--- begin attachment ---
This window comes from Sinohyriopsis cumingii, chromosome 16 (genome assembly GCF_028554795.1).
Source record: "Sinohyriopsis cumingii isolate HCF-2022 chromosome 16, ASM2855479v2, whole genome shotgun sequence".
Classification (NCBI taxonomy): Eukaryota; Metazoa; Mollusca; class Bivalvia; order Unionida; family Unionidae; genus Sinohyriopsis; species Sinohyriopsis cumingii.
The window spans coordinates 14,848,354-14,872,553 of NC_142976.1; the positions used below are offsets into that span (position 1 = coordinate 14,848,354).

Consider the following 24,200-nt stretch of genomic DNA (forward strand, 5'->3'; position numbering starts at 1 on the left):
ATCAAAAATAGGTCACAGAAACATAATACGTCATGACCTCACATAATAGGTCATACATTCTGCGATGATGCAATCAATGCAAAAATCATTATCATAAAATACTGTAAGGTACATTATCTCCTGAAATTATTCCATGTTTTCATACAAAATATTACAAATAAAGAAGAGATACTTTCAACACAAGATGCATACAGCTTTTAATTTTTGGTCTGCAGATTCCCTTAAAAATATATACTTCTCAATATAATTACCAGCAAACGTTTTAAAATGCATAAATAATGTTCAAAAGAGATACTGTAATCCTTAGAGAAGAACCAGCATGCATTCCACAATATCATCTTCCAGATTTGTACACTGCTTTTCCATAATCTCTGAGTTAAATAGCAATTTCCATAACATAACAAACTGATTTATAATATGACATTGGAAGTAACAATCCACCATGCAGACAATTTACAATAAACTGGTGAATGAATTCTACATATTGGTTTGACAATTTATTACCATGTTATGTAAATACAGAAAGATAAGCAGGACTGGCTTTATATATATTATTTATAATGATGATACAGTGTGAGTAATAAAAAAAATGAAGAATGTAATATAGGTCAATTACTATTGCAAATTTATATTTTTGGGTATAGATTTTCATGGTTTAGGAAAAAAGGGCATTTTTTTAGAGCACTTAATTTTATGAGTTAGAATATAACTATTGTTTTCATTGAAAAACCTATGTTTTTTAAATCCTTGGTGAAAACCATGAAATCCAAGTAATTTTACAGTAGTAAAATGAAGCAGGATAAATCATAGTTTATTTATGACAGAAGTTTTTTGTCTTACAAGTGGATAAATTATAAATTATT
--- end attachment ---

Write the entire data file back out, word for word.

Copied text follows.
This window comes from Sinohyriopsis cumingii, chromosome 16 (genome assembly GCF_028554795.1).
Source record: "Sinohyriopsis cumingii isolate HCF-2022 chromosome 16, ASM2855479v2, whole genome shotgun sequence".
Classification (NCBI taxonomy): Eukaryota; Metazoa; Mollusca; class Bivalvia; order Unionida; family Unionidae; genus Sinohyriopsis; species Sinohyriopsis cumingii.
The window spans coordinates 14,848,354-14,872,553 of NC_142976.1; the positions used below are offsets into that span (position 1 = coordinate 14,848,354).

Consider the following 24,200-nt stretch of genomic DNA (forward strand, 5'->3'; position numbering starts at 1 on the left):
ATCAAAAATAGGTCACAGAAACATAATACGTCATGACCTCACATAATAGGTCATACATTCTGCGATGATGCAATCAATGCAAAAATCATTATCATAAAATACTGTAAGGTACATTATCTCCTGAAATTATTCCATGTTTTCATACAAAATATTACAAATAAAGAAGAGATACTTTCAACACAAGATGCATACAGCTTTTAATTTTTGGTCTGCAGATTCCCTTAAAAATATATACTTCTCAATATAATTACCAGCAAACGTTTTAAAATGCATAAATAATGTTCAAAAGAGATACTGTAATCCTTAGAGAAGAACCAGCATGCATTCCACAATATCATCTTCCAGATTTGTACACTGCTTTTCCATAATCTCTGAGTTAAATAGCAATTTCCATAACATAACAAACTGATTTATAATATGACATTGGAAGTAACAATCCACCATGCAGACAATTTACAATAAACTGGTGAATGAATTCTACATATTGGTTTGACAATTTATTACCATGTTATGTAAATACAGAAAGATAAGCAGGACTGGCTTTATATATATTATTTATAATGATGATACAGTGTGAGTAATAAAAAAAATGAAGAATGTAATATAGGTCAATTACTATTGCAAATTTATATTTTTGGGTATAGATTTTCATGGTTTAGGAAAAAAGGGCATTTTTTTAGAGCACTTAATTTTATGAGTTAGAATATAACTATTGTTTTCATTGAAAAACCTATGTTTTTTAAATCCTTGGTGAAAACCATGAAATCCAAGTAATTTTACAGTAGTAAAATGAAGCAGGATAAATCATAGTTTATTTATGACAGAAGTTTTTTGTCTTACAAGTGGATAAATTATAAATTATT